Case Law

  1. Reported judgments are published in two leading report series: Irish Reports, which runs from 1894 to the present, and Irish Law Reports Monthly, which runs from 1981 to the present. The Irish Reportsfrom 1950 to the present are searchable on LexisNexis.
  2. Unreported judgments are ones approved and made available for circulation in typescript form. Some of these cases later become reported judgments. To quote O’Malley in Sources of Law, “The fact that a judgment remains unreported does not, of course, mean that it is devoid of legal value. Even today, many important Irish judgments remain unreported.” This is echoed in Butterworths Legal Guide, “in Ireland there has always been considerable reliance on unreported cases.” Unreported judgments from 1985 to the present are searchable on LexisNexis.
  3. There are also subject-specific reporters such as Judgments of the Court of Criminal Appeal, which appears in three volumes covering cases from 1924 to 1989. Other such works include Agatha Clancy, Irish Company Law Reports 1963-1993 and Irish Tax Reports, which includes cases from 1922 to the present.
  4. Irish Digest (KDK63.1 L39x) is the primary index by subject to the case law of Ireland. Starting in 1894 it is current through 1993 in the following volumes: 1894-1898, 1894-1918, 1919-1928, 1929-1938, 1939-1948, 1949-1958, 1959-1970, 1971-1983,1984-1988, 1989-1993. There are also several pre-1894 digests for historical use.
  5. There are indexes of unreported judgments covering the years 1966 to 1989 in three separate volumes: 1966-1975, commonly known as the Green Index; 1976-1982, commonly known as the Red Index ; and 1983-1989, commonly known as the Blue Index. These indexes only cover unreported judgments from the three highest courts in Ireland: The Supreme Court, The High Court, and the Court of Criminal Appeal.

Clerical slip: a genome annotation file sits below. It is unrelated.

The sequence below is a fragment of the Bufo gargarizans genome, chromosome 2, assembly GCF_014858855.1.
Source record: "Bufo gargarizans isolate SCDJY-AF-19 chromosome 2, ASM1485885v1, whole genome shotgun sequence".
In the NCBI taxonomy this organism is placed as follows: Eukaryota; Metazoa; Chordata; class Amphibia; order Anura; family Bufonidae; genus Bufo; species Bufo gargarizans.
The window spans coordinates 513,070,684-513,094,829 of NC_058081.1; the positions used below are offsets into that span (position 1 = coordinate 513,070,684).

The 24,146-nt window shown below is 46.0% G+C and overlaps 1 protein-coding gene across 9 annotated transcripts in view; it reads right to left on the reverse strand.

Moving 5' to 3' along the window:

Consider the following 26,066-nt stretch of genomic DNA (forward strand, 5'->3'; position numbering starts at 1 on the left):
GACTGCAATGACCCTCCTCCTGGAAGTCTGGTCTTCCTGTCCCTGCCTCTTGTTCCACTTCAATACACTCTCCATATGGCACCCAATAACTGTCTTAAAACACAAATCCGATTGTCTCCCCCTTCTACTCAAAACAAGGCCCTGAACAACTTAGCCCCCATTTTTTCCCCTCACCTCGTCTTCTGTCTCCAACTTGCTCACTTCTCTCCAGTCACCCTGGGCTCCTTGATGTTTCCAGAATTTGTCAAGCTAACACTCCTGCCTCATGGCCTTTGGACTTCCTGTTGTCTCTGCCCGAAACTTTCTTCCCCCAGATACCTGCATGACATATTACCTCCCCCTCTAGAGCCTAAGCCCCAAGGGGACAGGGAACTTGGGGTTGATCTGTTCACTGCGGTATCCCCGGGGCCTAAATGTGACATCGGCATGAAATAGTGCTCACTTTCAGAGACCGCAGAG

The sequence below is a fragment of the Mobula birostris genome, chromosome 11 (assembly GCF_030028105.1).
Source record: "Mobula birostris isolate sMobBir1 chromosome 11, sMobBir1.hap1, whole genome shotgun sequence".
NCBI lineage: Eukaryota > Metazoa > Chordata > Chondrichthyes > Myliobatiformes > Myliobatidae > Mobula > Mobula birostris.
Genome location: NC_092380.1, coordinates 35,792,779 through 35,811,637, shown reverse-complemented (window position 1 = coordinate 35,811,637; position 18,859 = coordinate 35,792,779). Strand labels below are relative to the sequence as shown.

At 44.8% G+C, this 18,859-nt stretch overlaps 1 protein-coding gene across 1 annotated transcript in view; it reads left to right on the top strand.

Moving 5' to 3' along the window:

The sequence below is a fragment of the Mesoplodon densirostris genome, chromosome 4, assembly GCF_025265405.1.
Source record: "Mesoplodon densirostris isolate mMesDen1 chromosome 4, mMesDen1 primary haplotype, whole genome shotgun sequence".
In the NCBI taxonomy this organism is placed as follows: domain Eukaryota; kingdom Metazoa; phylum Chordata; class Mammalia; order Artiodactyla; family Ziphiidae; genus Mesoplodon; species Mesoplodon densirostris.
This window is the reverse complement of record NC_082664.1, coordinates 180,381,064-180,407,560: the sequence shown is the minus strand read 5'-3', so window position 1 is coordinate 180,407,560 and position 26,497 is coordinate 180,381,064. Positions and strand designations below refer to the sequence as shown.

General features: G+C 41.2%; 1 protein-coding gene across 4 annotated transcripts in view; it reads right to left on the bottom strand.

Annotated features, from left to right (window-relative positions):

1. The principle website for the Irish court system is here. The three highest courts are the Supreme Court, The High Court, and the Court of Criminal Appeal.
    • The Supreme Court, as its name suggests, is the court of final appeal for all matters in Ireland, including constitutional questions. It consists of eight justices, including the chief justice. The president of the High Court is also a member of the Supreme Court, ex officio.
    • The High Court, by the constitution, is conferred with “full original jurisdiction in and power to determine all matters and questions whether of law or fact, civil or criminal.” The High Court acts as an appeal court from the Circuit Court in civil matters. It has power to review the decisions of certain tribunals. It may also give rulings on questions of law submitted by the District Court. The High Court consists of the president and 31 ordinary judges. The President of the Circuit Court and the Chief Justice are additional judges of the High Court, ex officio.
    • The Court of Criminal Appeal consists of a Judge of the Supreme Court and two Judges of the High Court. It hears appeals from people convicted on indictment in the Circuit or Central Criminal Court where they (the appellant) obtain a certificate from the trial judge that the case is a fit one for appeal.
  2. The BAILII site has online versions of Irish court decisions, mostly dating from 1998 to the present.
  3. Current and leading Irish cases can be found at the IRLII (Irish Legal Information Initiative) site.
  4. Titles of unreported judgments from 1993 to the present are found at the University College of Cork website.

Irish Legal Research

For more information about legal research in Ireland, see here.